Agree or disagree? Communications technology, like all new technology, is neither good nor evil.
I believe what we choose to do with technology is what matters. For instance, Facial Recognition Technology (FRT) can be used for the good of all, or it can be used by a draconian surveillance state to control a population.
Last year, Brad Smith, the president of Microsoft, warned that the technology was too risky for companies to police on their own and he asked Congress to oversee its use.
We believe it’s important for governments in 2019 to start adopting laws to regulate this technology. The facial recognition genie, so to speak, is just emerging from the bottle. Unless we act, we risk waking up five years from now to find that facial recognition services have spread in ways that exacerbate societal issues. By that time, these challenges will be much more difficult to bottle back up.
In particular, we don’t believe that the world will be best served by a commercial race to the bottom, with tech companies forced to choose between social responsibility and market success.
American civil liberties advocates warn that the ability of facial surveillance to identify people at a distance, or online, without their knowledge or consent presents unique risks — threatening Americans’ ability to freely attend political protests or simply go about their business anonymously in public.
Microsoft Dumps MS Celeb Database
According to the Financial Times, Microsoft isn’t waiting around for governments to act. They are self-policing, in addition to advocating for regulation.
Microsoft has quietly pulled from the internet its database of 10m faces, which has been used to train facial recognition systems around the world, including by military researchers and Chinese firms such as SenseTime and Megvii. The database, known as MS Celeb, was published in 2016 and described by the company as the largest publicly available facial recognition data set in the world, containing more than 10m images of nearly 100,000 individuals.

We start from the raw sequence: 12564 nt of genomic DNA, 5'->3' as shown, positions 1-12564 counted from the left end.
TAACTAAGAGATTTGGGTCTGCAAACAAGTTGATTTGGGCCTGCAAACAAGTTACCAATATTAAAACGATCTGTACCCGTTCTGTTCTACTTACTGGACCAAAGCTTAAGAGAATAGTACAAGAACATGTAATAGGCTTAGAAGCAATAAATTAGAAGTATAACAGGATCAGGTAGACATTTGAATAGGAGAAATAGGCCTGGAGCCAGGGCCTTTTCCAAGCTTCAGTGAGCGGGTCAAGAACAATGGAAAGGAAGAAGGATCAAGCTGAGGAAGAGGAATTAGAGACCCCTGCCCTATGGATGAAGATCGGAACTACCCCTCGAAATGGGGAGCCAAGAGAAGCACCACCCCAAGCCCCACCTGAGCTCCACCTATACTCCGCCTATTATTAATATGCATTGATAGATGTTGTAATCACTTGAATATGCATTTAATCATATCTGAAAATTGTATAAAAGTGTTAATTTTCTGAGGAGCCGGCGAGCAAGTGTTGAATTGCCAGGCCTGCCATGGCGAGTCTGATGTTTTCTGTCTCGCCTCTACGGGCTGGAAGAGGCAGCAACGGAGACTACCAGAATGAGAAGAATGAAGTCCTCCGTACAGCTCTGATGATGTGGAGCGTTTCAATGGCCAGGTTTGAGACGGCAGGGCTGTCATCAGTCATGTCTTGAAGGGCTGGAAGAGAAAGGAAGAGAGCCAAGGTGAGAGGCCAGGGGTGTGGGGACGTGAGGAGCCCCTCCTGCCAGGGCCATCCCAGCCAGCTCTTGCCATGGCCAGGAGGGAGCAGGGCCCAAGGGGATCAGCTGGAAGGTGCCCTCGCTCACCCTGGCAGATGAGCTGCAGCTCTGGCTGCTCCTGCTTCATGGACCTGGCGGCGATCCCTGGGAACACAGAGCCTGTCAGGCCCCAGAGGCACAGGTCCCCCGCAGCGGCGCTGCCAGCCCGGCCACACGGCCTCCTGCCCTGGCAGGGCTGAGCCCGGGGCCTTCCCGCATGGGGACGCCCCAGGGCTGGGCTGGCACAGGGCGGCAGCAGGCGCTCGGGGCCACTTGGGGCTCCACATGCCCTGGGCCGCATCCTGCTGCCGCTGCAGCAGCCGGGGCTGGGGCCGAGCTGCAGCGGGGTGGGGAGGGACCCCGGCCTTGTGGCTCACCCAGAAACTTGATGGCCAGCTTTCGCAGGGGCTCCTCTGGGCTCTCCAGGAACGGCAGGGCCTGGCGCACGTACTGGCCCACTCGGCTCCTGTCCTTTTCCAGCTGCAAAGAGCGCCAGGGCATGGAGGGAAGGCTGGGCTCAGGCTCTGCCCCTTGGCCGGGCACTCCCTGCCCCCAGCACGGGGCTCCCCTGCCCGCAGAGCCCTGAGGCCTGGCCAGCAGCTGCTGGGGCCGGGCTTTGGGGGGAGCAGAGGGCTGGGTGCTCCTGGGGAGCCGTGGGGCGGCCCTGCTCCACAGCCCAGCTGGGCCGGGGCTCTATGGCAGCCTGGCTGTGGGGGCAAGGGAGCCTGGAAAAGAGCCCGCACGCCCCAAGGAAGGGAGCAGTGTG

Google famously uttered, “Don’t be evil.” It sounds to me like Microsoft is carrying that banner today.
Retailers Dig It
There are now more than 1,600 digital billboards, each equipped with dozens of hidden cameras, installed into 41 Westfield centers across Australia and New Zealand, according to The Guardian. Scentre Group, Westfield Australia’s parent company, emphasizes that all data collected is anonymous and that they are using facial detection, not facial recognition technology (FRT).
This means generic information such as a shopper’s age and gender is collected rather than the technology using photo-matching databases to identify who customers are. A spokesperson would not confirm whether or not Westfield would consider using FRT in the future.
Companies including Target, 7-Eleven, Walmart are all experimenting with facial recognition. Target and Walmart use the technology in-store to prevent theft and fraud, while 7-Eleven plans to use it to “identify loyal customers.”
San Francisco Says Not In Our Front Yard
The city that runs on tech and tech money is also the first in the nation to restrict FRT. By a vote of 8-to-1, the city’s Board of Supervisors opted to prohibit city agencies from using facial recognition technology, or information gleaned from external systems that use the technology.
IN RELATED NEWS: Google, Apple, Microsoft, and Amazon and flexing their muscles on Capitol Hill. The four companies spent a combined $55 million on lobbying last year, doubling their combined spending of $27.4 million in 2016.
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